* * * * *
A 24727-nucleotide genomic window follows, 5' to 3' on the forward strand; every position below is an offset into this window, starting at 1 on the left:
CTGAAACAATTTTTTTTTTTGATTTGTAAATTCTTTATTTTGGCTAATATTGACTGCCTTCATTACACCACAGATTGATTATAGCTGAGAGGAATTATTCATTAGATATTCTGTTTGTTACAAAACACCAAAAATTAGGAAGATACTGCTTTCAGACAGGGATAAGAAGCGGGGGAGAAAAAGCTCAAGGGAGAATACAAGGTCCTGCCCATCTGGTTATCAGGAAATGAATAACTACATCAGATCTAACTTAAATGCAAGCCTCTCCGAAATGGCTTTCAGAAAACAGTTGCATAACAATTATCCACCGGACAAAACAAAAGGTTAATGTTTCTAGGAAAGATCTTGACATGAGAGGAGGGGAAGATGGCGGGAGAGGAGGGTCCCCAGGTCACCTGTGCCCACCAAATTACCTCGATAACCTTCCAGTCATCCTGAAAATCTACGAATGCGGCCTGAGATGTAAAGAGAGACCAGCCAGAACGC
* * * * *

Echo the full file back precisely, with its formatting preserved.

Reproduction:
A 24727-nucleotide genomic window follows, 5' to 3' on the forward strand; every position below is an offset into this window, starting at 1 on the left:
CTGAAACAATTTTTTTTTTTGATTTGTAAATTCTTTATTTTGGCTAATATTGACTGCCTTCATTACACCACAGATTGATTATAGCTGAGAGGAATTATTCATTAGATATTCTGTTTGTTACAAAACACCAAAAATTAGGAAGATACTGCTTTCAGACAGGGATAAGAAGCGGGGGAGAAAAAGCTCAAGGGAGAATACAAGGTCCTGCCCATCTGGTTATCAGGAAATGAATAACTACATCAGATCTAACTTAAATGCAAGCCTCTCCGAAATGGCTTTCAGAAAACAGTTGCATAACAATTATCCACCGGACAAAACAAAAGGTTAATGTTTCTAGGAAAGATCTTGACATGAGAGGAGGGGAAGATGGCGGGAGAGGAGGGTCCCCAGGTCACCTGTGCCCACCAAATTACCTCGATAACCTTCCAGTCATCCTGAAAATCTACGAATGCGGCCTGAGATGTAAAGAGAGACCAGCCAGAACGC